Of course, which one of these two perspectives is the more advanced one, researchers can only decide on their own, by accepting to produce high quality first-person experiences and then guess on their own what would be the best explanation to account for their content: the mono-vehicular hallucinatory one, of the MP, or the multi-vehicular non-hallucinatory one of the CP (or a possible third explanation, which has not yet been considered).


What is, however, important to realize when conducting this kind of theoretical-practical investigation, is that a conventional (mono-materialistic) consciousness researcher and an unconventional (multi-materialistic) one, even when they have the same experience, say a lucid OBE in a given layer of the energetic dimension, they will not in general “see” the same thing, in the same way as Michelson and Morley did not “see” the same thing that Einstein saw, when analyzing the same data.


This, I believe, is a crucial point to understand. If we adopt the MP, it is clear that “lucid OBEs” can only be understood as “vivid hallucinations.” In other terms, the MP forces us to only see an “absence of reality” in these experiences, in the same way as Michelson and Morley “Galilean preconceptions” forced them to only see an “absence of aether wind” in their measurements. On the other hand, from the perspective of the CP, this “absence of reality” can also be understood as the “presence of a different – non-ordinary – reality”, in the same way as Einstein, from the perspective of his more advanced relativity theory, was able to understand that the “absence of aether wind” was just the sign of the “presence of an observer-independent invariant speed.”


Here, of course, I’m suggesting that the CP is a more advanced explanation than the MP. This is also because the CP includes the MP, so that inside its framework there is enough place for both hallucinatory phenomena and genuine OBEs, revealing new objective layers of our multidimensional reality. Also, if we accept, even if only hypothetically, that an OBE can reveal us objective entities and existential dimensions, then of course we can consider the possibility of investing some of our time to acquire the necessary tools to explore them, and take seriously the information we can gather during these explorations. This is something which is very difficult, if not impossible, to do, if we a priori consider that the so-called extraphysical dimensions that we can experience during an OBE are just an imaginative fabrication of our physical brains.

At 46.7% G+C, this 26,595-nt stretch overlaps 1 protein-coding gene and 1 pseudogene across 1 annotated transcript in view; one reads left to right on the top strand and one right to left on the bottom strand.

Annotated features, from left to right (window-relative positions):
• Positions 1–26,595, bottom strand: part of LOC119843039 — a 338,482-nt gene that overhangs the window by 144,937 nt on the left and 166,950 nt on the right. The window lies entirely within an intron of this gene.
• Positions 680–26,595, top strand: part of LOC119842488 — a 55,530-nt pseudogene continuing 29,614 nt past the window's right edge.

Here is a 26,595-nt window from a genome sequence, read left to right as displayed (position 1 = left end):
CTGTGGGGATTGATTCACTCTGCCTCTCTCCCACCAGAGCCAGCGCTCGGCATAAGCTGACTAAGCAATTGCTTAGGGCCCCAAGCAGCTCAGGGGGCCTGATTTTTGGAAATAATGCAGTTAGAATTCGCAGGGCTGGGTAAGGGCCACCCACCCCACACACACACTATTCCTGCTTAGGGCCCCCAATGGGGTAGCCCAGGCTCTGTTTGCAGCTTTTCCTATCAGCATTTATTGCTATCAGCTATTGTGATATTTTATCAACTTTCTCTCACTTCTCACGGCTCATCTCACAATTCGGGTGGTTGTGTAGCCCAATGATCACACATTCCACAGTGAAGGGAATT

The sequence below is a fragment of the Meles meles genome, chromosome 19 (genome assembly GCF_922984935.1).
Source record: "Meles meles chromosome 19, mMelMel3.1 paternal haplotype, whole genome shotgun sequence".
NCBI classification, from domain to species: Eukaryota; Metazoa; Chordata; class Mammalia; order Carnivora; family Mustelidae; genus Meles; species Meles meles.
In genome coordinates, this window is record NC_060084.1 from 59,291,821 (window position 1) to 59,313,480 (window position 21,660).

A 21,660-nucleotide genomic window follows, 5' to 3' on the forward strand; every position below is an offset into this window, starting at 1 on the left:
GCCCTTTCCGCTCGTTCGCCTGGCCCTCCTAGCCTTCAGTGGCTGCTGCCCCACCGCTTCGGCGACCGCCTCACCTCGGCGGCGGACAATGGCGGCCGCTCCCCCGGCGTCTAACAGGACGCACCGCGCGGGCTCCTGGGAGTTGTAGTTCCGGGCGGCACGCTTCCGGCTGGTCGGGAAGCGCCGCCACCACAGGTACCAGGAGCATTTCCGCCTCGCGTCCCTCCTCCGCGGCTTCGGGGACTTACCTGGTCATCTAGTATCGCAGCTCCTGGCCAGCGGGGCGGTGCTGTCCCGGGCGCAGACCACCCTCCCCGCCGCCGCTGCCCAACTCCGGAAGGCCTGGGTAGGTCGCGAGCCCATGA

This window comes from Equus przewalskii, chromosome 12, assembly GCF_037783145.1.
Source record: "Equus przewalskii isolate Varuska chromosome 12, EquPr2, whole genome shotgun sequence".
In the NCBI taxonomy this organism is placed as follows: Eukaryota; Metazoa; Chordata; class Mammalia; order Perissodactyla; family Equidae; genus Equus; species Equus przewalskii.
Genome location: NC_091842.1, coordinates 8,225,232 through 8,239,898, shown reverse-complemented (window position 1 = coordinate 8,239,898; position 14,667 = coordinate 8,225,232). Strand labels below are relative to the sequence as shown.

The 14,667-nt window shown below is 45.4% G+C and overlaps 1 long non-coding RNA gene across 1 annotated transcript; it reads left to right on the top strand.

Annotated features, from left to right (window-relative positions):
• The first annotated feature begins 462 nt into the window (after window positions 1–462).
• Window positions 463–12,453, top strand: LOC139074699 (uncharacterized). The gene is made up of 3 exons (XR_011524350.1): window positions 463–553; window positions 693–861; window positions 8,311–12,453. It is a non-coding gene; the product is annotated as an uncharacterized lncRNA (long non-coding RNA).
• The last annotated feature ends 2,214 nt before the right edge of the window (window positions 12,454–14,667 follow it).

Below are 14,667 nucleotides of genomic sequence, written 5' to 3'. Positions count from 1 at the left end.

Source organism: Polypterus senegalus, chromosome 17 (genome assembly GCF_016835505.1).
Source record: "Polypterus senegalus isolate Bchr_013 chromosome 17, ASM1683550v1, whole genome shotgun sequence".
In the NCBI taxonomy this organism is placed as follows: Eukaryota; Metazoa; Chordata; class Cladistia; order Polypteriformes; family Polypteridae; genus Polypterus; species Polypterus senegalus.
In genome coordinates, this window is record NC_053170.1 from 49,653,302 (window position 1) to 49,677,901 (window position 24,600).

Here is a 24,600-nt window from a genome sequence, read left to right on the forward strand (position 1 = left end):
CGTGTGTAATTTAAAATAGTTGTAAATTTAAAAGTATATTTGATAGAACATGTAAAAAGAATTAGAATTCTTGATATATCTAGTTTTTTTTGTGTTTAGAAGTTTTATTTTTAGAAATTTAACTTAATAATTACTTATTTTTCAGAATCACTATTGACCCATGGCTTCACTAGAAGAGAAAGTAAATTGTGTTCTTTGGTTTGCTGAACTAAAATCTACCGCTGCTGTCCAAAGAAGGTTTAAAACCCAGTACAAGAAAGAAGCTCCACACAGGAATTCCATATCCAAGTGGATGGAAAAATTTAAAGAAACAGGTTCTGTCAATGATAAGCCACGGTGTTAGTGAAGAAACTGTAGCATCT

For a deepening regarding scientific criteria: Talking about reality


For a deepening regarding Ockham and Chatton’s complementary perspectives: Smaling, A. (2005) “The Chatton-Ockham strategy; an alternative to the simplicity principle.” In: D. Aerts, B. D. Hooghe & N. Nicole (eds.) Worldviews, science and us. Redemarcating knowledge and its social and ethical implications. New Jersey, London, Singapore, etc.: World Scientific, 38-58.




Massimiliano Sassoli de Bianchi received the Ph.D. in physics from the Federal Institute of Technology in Lausanne, in 1995. His research activities are focused on the foundations of physics, quantum theory, and consciousness. He has published numerous research articles in international journals, both in physics and the study of consciousness. He is a life member of the American Physical Society and the American Association of Physics Teachers, as well as a full member of the Society for Scientific Exploration and the International Academy of Consciousness. He is currently the director of the Laboratorio di Autoricerca di Base, and the editor of the journal AutoRicerca. For more information: www.massimilianosassolidebianchi.ch.


Tuesday, June 25, 2013

IAC London participant reviews Consciousness Development Program (Modules 1 and 2)

Over the past two weekends, I have completed modules 1 and 2 of the IAC’s Consciousness Development Programme (CDP).
 
Module 1 provided me with all the core information that would be required to progress to modules 2, 3 and 4.

Module 2 was a very practical class, where I achieved my first psychic experience and also a partial disconnection of the psychosoma.

(Continue here

 

Click here for additional testimonials

Saturday, June 22, 2013

Psychology & "Paranormal" Phenomena